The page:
Justia Class Action Opinion Summaries
Russell v. Educational Commission for Foreign Medical Graduates
The Educational Commission for Foreign Medical Graduates certifies graduates of foreign medical schools who wish to be accepted to a U.S. medical residency program. In 1992, Igberase obtained certification. No residency program accepted him. In 1994, Igberase submitted another application, rearranging his name and using a different date of birth. The Commission learned of the deception and notified the Medical Licensing Examination Committee. Later, Igberase applied for certification under the name “Akoda” and was admitted to a residency program. He was dismissed when the program learned that "Akoda's" social security number belonged to Igberase. Igberase/Akoda argued that it was a case of mistaken identity with his cousin. The Commission did not recommend Akoda’s case to the credentialing committee. Igberase/Akoda was admitted to Howard’s residency program. and received a Maryland medical license. Law enforcement discovered his fraudulent documents. He pleaded guilty to misuse of a social security account number.Patients who received medical treatment from “Akoda” brought a purported class action against the Commission, claiming negligent infliction of emotional distress. The district court certified (FRCP 23(c)(4)) an “issue class” of all patients examined or treated by Igberase beginning with his enrollment at Howard. The Third Circuit vacated. The district court failed to determine whether the issues identified for class treatment fit within one of Rule 23(b)’s categories and failed to explicitly consider some of the “Gates” factors: The effect certification of the issue class will have on the resolution of remaining issues; what efficiencies would be gained by resolution of the certified issues; and whether certain elements of the claim are suitable for issue-class treatment. View "Russell v. Educational Commission for Foreign Medical Graduates" on Justia Law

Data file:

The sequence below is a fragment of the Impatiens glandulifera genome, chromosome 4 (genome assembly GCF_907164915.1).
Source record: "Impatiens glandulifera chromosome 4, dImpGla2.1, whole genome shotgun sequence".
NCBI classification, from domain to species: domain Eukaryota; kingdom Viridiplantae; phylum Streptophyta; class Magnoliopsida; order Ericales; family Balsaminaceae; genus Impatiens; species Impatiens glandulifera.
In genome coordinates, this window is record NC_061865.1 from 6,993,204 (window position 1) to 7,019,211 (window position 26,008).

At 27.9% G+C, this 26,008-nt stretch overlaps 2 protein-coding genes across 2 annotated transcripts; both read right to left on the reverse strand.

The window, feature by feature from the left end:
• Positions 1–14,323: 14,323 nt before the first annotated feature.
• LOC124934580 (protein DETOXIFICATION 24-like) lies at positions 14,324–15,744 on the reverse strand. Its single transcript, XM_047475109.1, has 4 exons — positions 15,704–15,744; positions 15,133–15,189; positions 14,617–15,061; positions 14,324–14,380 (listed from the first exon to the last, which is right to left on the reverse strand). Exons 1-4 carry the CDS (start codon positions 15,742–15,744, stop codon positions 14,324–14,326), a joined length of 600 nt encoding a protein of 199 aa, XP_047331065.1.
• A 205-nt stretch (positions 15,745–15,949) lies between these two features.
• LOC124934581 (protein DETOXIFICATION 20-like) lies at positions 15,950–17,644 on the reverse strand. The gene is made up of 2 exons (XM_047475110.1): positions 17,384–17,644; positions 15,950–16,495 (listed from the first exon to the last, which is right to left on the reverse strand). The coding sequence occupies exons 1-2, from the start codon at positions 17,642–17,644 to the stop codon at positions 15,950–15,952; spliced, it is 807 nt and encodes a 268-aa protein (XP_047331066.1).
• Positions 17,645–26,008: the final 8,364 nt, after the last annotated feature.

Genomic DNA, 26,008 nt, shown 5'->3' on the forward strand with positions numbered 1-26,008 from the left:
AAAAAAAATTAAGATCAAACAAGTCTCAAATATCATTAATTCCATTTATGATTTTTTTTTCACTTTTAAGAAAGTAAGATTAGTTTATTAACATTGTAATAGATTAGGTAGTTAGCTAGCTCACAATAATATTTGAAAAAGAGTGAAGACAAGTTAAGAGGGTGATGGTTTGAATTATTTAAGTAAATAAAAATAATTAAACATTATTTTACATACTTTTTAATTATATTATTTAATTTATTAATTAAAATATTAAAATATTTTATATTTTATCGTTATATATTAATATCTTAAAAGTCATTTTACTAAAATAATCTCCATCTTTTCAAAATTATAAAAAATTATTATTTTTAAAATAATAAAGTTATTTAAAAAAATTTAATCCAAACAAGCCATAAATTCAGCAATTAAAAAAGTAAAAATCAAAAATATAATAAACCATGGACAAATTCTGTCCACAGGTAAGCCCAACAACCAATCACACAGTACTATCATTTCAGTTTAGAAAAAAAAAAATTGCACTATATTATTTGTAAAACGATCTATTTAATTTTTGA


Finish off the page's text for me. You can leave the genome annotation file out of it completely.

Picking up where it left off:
Lawson v. Grubhub, Inc.